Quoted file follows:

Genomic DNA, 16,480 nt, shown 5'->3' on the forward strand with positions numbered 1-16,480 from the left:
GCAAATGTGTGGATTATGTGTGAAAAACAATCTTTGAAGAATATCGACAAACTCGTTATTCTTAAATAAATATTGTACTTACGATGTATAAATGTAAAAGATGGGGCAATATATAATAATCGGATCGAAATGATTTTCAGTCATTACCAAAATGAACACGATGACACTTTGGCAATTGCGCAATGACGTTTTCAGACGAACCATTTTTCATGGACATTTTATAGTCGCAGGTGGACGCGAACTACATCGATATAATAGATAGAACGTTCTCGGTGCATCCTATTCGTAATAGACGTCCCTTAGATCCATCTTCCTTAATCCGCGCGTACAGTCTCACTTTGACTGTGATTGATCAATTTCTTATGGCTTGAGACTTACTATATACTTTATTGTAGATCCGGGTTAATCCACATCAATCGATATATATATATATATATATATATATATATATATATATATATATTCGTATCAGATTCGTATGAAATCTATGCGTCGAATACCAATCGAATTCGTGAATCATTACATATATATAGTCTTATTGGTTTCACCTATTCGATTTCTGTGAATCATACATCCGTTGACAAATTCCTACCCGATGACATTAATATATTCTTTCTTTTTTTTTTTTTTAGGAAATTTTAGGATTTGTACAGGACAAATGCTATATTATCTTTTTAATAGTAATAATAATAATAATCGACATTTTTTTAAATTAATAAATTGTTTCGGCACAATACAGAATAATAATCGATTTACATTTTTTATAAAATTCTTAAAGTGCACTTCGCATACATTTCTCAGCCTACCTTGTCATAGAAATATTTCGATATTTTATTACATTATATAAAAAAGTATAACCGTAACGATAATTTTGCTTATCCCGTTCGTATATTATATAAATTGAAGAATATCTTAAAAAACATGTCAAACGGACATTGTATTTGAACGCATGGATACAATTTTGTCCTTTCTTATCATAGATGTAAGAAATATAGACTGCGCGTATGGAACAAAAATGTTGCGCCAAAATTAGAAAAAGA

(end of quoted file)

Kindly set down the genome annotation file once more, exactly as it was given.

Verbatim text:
Genomic DNA, 16,480 nt, shown 5'->3' on the forward strand with positions numbered 1-16,480 from the left:
GCAAATGTGTGGATTATGTGTGAAAAACAATCTTTGAAGAATATCGACAAACTCGTTATTCTTAAATAAATATTGTACTTACGATGTATAAATGTAAAAGATGGGGCAATATATAATAATCGGATCGAAATGATTTTCAGTCATTACCAAAATGAACACGATGACACTTTGGCAATTGCGCAATGACGTTTTCAGACGAACCATTTTTCATGGACATTTTATAGTCGCAGGTGGACGCGAACTACATCGATATAATAGATAGAACGTTCTCGGTGCATCCTATTCGTAATAGACGTCCCTTAGATCCATCTTCCTTAATCCGCGCGTACAGTCTCACTTTGACTGTGATTGATCAATTTCTTATGGCTTGAGACTTACTATATACTTTATTGTAGATCCGGGTTAATCCACATCAATCGATATATATATATATATATATATATATATATATATATATATATATTCGTATCAGATTCGTATGAAATCTATGCGTCGAATACCAATCGAATTCGTGAATCATTACATATATATAGTCTTATTGGTTTCACCTATTCGATTTCTGTGAATCATACATCCGTTGACAAATTCCTACCCGATGACATTAATATATTCTTTCTTTTTTTTTTTTTTAGGAAATTTTAGGATTTGTACAGGACAAATGCTATATTATCTTTTTAATAGTAATAATAATAATAATCGACATTTTTTTAAATTAATAAATTGTTTCGGCACAATACAGAATAATAATCGATTTACATTTTTTATAAAATTCTTAAAGTGCACTTCGCATACATTTCTCAGCCTACCTTGTCATAGAAATATTTCGATATTTTATTACATTATATAAAAAAGTATAACCGTAACGATAATTTTGCTTATCCCGTTCGTATATTATATAAATTGAAGAATATCTTAAAAAACATGTCAAACGGACATTGTATTTGAACGCATGGATACAATTTTGTCCTTTCTTATCATAGATGTAAGAAATATAGACTGCGCGTATGGAACAAAAATGTTGCGCCAAAATTAGAAAAAGA